We must accept that the suburbanites will fight. This is not a discussion about taking just their car, or their home, or their freedom. It is about taking it all. Everything. About losing all they managed to defend in World Wars. About losing all they managed to defend in the Cold War. About losing when there is no real need to lose. About being told they must surrender when they have not even been given the opportunity to fight.

It is about giving up to a small elitist minority who have proven nothing. It is about accepting words and conjecture on faith alone. It is about accepting slavery.

Given that choice, not that it is a choice, they will throw their efforts behind the ethanol, the tar sands, nuclear power, coal to liquids, solar, wind, photo voltaic electric power, hybrid and electric cars, and all the so called "silver bb's".

Wouldn't you? Would you not fire silver bb's rather than to accept the utter destruction of all you have and all you are? Would you want to go down without even breaking the tools out of the box to see if they would work?
To lose is permitted, it happens. To die is permitted, we all will. But to go to the slavery pens of the socialist beehives without even using our talent, that would be a shame that our generation would not want to live with, would not want our children and their children to remember us for, as they lived as slaves without us even trying.

We are all in a position of choosing: The "peak oil" aware community is in a special position. We know more. I say that not to flatter, sometimes it would be better if we did not. But we do. We think because we are aware of the crucial time in which we live as it relates to energy, everyone is. We think that these things, these writings, the people, Hubbert, Campbell, Simmons, Heinberg, Kunstler and the other sages great and small in this fight (and it is a fight) are known to all. But I tell you what you already may know, to most people, this discussion is on the edge, always in danger of falling off the table. We think that everyone studies the options, bio fuel vs. grid based, tar sand and oil shale, nuclear applied to syn fuel, or to produce hydrogen, renewable applied to hydrogen, hydraulic vs. electric hybrid, PV, thin film vs. silicon, thermal solar, methane recapture, ethanol vs. bio-butanol, light rail and urban and suburban redesign for mass transit, on and on...but they do not. These are all vague and fascinating concepts to most, but there is little study of them, even in engineering and technical schools.

We who, whether we like it or not, know more, are left in a crucial role. To keep alive discussion of the art of energy, and the many art forms it takes. To educate, to help explain, and, whether we like or not, to help decide which fork in the road we will take.

The biggest decision, we will help make: Do we surrender, go back to pre-fuedal existence or to the Soviet reality beehive houses, with only the freedom to work left to us, or do we make the fight? Do we think a world in which humans have freedom of mobility, freedom of ownership, freedom of deciding at least some of their own destiny is worth fighting for?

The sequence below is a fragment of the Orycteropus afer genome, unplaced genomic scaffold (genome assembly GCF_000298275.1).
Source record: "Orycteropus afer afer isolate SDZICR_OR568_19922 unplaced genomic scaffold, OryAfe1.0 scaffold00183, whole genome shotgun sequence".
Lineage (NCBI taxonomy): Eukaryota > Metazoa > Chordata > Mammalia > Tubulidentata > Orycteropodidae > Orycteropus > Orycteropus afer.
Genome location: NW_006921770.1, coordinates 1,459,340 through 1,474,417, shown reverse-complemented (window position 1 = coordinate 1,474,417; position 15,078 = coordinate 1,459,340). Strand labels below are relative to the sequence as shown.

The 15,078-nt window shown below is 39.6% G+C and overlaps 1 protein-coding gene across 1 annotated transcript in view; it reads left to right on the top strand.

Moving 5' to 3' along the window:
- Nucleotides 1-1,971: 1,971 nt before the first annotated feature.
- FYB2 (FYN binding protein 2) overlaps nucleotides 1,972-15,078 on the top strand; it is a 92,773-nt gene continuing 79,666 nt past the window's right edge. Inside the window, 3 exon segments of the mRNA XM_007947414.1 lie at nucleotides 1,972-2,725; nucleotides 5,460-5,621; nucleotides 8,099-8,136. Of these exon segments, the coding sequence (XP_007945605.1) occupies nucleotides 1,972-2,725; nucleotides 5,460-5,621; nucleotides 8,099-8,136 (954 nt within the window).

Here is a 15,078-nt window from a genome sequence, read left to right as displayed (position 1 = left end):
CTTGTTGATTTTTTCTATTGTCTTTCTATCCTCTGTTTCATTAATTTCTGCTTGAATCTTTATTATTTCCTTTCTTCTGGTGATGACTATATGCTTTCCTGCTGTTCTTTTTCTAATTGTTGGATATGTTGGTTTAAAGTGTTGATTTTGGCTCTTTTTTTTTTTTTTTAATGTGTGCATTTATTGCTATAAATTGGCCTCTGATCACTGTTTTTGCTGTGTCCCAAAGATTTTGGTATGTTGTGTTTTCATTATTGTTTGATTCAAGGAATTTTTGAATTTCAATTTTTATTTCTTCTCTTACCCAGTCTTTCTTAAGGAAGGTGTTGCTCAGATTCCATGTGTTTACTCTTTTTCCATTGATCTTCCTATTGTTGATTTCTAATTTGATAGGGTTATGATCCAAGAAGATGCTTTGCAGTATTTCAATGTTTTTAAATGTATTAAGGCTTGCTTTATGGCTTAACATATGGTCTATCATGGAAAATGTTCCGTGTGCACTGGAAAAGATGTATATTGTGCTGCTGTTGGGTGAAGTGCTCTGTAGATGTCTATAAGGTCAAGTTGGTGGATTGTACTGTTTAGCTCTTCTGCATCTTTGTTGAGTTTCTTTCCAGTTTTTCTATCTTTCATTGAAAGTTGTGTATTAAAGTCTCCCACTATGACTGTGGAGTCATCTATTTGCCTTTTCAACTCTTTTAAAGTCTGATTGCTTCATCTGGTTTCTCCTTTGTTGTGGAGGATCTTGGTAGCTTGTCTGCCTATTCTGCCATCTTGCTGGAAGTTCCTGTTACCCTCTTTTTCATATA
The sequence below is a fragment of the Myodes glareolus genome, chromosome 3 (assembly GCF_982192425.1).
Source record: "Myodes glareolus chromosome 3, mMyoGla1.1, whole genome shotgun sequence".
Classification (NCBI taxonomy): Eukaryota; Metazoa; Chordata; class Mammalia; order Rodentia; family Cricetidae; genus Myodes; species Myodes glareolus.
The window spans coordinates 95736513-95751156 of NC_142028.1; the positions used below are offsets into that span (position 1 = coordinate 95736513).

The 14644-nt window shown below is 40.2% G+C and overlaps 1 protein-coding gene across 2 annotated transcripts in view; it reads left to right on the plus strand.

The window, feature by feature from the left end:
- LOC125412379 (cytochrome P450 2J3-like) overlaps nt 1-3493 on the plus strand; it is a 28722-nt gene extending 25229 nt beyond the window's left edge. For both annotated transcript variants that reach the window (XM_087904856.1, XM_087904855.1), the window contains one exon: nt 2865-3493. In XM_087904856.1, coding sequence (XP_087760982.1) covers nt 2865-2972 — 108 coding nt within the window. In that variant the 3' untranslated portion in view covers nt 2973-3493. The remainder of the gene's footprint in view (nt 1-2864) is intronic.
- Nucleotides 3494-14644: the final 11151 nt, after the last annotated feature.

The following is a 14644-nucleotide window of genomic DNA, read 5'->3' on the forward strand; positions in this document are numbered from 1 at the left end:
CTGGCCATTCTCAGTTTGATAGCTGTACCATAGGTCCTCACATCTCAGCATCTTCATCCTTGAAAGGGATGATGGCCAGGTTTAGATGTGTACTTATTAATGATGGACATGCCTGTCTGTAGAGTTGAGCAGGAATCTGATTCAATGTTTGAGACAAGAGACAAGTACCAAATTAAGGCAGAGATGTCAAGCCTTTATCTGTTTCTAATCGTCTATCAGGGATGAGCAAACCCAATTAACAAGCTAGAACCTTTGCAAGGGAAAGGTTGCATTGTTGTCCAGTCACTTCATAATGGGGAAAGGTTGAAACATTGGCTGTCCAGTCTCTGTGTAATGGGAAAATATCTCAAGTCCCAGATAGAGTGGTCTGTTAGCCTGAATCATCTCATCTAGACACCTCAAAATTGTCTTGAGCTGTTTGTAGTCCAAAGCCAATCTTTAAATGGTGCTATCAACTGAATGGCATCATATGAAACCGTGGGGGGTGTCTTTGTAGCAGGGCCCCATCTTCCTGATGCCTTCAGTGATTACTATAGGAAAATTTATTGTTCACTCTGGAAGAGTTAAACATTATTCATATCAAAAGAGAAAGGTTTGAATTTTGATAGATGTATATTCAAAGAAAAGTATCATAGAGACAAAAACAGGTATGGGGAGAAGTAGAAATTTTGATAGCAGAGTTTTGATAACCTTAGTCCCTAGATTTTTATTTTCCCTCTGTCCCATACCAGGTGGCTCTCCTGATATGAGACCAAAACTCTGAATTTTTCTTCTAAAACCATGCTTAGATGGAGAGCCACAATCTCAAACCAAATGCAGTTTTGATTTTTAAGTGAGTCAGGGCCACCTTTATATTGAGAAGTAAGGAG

The camps are already beginning to divide, even here. The ones who see the "neo primitivist" path, the return to the noble savage as not so bad....we can do without.....what? Piece at a time, we can do without almost everything, and consign the next generation to the same fate....nations and peoples have been slaves for generations in some cases.

Or we, knowing more, can help organize the fight, organize the solutions, spread and diffuse the options and technologies, help diversify to a new level of freedom and aesthetic creation greater than we even knew was possible in the days of oil slavery.

To some, this is to be considered a sacrilege to even say, that human creativity can succeed, and it marks me as one who will never be fit to understand the need, the "reality", to accept the slavery without a fight, to consign our generation to a dark and declining age. The camps really are splitting, and we each may soon have to go and find those of a like mind, those with whom we can communicate, those who understand that the heart of this "REALITY" is the choice we make, the road we choose to take.

It is said that YAHOO has become an acronym for "You Always Have Other Options". There are those who look forward with glee to the destruction of our age, when we walk clean and untainted by the horrific work of the technicians, scientists, industrialists, and leaders who have brought us to where we are today. That is their right.


Thank you
Roger Conner Jr.
Remember, we are only one cubic mile from freedom
(But that refers to energy, and energy is not really what this is all about, is it? :-)

I can only talk about the 'suburbia' I grew up in - the forests, watersheds, fields, and many streams are gone. The roads went from gravel in some areas to 2 lane to 4 lane to in some cases 6 or 8 lane - and the amount of time it took to travel from let's say Vienna VA to the Fairfax City Courthouse remained essentially the same over that time.

Newer construction is remarkably shoddy, and the rules of how people can treat 'their' homes are as lost in utopian social planning as any Soviet fantasy ('preserve neighborhood values' - and interestingly, many of those same suburban inhabitants are considered 'values' voters - maybe not such a coincidence of terms?).

I do agree that someone like Kunstler hates what he defines as suburbia, but there is an awful lot to hate in what has occurred in America over the last two generations.

And that is the point of reality meeting the suburbs - where Fairfax Country was essentially self-sufficient in water from its own reserviors, at this point, it takes water from the Potomac - heavily chlorinated, of course - because it was more important to have growth than it was to wonder what that meant in a decade or two. And any opposition to this insane growth was simply swept aside.